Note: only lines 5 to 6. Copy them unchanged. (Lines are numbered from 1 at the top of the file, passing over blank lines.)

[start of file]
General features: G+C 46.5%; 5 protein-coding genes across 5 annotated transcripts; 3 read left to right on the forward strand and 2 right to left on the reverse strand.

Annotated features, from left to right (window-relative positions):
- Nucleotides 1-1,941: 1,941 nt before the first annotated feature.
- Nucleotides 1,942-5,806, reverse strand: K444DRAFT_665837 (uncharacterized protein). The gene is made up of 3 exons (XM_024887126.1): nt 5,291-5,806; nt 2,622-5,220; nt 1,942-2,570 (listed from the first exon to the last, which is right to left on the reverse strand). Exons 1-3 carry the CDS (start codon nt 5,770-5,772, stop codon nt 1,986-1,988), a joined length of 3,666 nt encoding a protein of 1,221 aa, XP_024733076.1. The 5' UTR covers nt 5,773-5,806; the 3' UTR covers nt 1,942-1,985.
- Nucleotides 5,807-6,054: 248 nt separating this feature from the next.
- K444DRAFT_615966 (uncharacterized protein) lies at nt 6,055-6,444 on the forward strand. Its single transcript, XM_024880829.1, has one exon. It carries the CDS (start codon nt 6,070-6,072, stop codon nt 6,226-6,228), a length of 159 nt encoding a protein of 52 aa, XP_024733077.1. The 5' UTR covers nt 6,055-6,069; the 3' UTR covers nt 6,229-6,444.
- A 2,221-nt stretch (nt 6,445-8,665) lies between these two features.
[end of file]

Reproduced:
- Nucleotides 5,807-6,054: 248 nt separating this feature from the next.
- K444DRAFT_615966 (uncharacterized protein) lies at nt 6,055-6,444 on the forward strand. Its single transcript, XM_024880829.1, has one exon. It carries the CDS (start codon nt 6,070-6,072, stop codon nt 6,226-6,228), a length of 159 nt encoding a protein of 52 aa, XP_024733077.1. The 5' UTR covers nt 6,055-6,069; the 3' UTR covers nt 6,229-6,444.